As for Eckhardt and Kidman, they both do very well. Really, the only problems I have with their performances are actually due to the characters they play. See, their interplay can be summed up thusly: Becca doesn’t know what to do with herself, Howie doesn’t know what to do with himself and they sure as hell don’t know what to do with each other. They both have their secrets and their own methods of trying to deal with the pain, but their confrontations over such matters are mostly dispassionate and passive-agressive. These characters just build up these concrete walls around themselves, refusing to let anyone else in — not even their own spouses!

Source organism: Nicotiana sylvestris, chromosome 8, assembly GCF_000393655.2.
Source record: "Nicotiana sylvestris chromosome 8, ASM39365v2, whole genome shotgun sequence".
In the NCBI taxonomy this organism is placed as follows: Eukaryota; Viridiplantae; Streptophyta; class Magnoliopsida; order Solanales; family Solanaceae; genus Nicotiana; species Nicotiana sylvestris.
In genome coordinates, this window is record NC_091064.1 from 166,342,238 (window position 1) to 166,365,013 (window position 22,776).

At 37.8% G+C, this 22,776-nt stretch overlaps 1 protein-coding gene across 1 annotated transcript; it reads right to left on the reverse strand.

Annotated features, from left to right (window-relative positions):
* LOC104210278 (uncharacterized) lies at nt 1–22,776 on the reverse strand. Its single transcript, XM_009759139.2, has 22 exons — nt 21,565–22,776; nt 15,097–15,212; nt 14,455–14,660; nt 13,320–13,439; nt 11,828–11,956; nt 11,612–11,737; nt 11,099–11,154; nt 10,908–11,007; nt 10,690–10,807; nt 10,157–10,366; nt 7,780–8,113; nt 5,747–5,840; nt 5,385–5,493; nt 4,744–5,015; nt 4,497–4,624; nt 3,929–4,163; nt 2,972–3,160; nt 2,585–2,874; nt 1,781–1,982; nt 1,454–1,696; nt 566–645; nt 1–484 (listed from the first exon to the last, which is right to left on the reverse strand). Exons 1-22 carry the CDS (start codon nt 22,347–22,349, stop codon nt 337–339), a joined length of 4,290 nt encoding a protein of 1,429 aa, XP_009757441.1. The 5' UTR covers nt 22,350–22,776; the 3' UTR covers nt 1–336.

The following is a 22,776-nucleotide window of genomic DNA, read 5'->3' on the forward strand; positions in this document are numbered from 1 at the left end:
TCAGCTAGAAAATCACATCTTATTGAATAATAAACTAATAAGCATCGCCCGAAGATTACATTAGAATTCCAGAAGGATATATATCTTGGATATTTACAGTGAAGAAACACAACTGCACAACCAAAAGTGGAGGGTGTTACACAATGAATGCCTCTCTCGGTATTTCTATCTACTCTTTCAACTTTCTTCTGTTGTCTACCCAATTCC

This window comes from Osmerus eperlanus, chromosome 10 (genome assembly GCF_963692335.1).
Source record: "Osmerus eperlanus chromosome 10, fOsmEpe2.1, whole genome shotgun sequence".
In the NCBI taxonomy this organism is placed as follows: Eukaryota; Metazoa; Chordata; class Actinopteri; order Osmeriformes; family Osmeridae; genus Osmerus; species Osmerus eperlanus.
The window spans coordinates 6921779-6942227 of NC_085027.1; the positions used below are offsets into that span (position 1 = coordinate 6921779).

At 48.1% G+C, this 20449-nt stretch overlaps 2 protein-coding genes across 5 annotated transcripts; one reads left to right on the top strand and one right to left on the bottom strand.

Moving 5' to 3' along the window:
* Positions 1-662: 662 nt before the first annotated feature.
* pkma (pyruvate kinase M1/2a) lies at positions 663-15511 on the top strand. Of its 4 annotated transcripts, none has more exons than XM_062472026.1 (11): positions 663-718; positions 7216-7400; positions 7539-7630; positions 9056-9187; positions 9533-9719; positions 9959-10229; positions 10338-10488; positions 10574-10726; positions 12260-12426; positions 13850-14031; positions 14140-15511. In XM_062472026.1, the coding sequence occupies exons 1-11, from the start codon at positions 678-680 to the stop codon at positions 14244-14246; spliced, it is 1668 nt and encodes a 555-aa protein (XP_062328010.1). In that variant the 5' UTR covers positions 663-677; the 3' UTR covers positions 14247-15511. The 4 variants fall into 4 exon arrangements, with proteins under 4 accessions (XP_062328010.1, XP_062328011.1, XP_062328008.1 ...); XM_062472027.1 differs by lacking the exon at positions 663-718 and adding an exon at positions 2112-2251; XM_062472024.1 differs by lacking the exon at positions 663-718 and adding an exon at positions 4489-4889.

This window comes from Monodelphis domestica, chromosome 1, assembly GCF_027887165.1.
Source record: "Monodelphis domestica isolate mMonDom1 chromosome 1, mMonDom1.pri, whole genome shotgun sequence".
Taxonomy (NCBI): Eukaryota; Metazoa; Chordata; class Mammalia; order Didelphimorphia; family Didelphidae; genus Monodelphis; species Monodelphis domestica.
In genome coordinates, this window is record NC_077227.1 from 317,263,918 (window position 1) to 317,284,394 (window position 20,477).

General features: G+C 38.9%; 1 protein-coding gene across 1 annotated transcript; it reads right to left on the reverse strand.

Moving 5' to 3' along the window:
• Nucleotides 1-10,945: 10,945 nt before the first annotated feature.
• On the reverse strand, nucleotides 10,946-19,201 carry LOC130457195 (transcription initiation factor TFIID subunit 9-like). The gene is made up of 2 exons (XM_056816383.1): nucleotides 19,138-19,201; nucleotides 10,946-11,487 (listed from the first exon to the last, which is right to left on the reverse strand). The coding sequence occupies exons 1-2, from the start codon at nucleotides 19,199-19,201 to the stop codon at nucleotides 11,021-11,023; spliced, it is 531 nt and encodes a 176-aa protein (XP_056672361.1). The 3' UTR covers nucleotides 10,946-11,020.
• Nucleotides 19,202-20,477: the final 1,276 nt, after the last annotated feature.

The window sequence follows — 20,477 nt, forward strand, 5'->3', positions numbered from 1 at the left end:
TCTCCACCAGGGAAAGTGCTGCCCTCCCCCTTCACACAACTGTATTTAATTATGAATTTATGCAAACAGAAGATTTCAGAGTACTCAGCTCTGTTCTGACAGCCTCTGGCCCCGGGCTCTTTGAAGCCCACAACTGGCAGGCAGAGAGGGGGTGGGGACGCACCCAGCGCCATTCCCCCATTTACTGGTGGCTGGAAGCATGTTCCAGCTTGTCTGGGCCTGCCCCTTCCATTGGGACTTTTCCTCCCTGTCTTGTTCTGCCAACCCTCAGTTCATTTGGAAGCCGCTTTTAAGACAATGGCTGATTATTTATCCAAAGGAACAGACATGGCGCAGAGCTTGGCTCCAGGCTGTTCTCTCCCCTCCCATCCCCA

The point being that on the one hand, this makes for some great drama on those few occasions when the walls finally break. Yet on the other hand, it’s very difficult to tell a story so focused on internal drama when the characters are this determined not to let anyone — including the audience — in on what they’re thinking or feeling.
It was probably a mistake for me to see this movie so soon after seeing Blue Valentine. In that movie, Gosling and Williams bared their souls to each other and to the audience, making all their lust and pain and confusion clear to see. The film also made use of lengthy and seemingly improvised scenes, in addition to heavy use of shaky-cam. Here, the characters work to keep everyone at arm’s length and the visuals have none of that “cinema verite” feel. In fact, I think that may be the problem.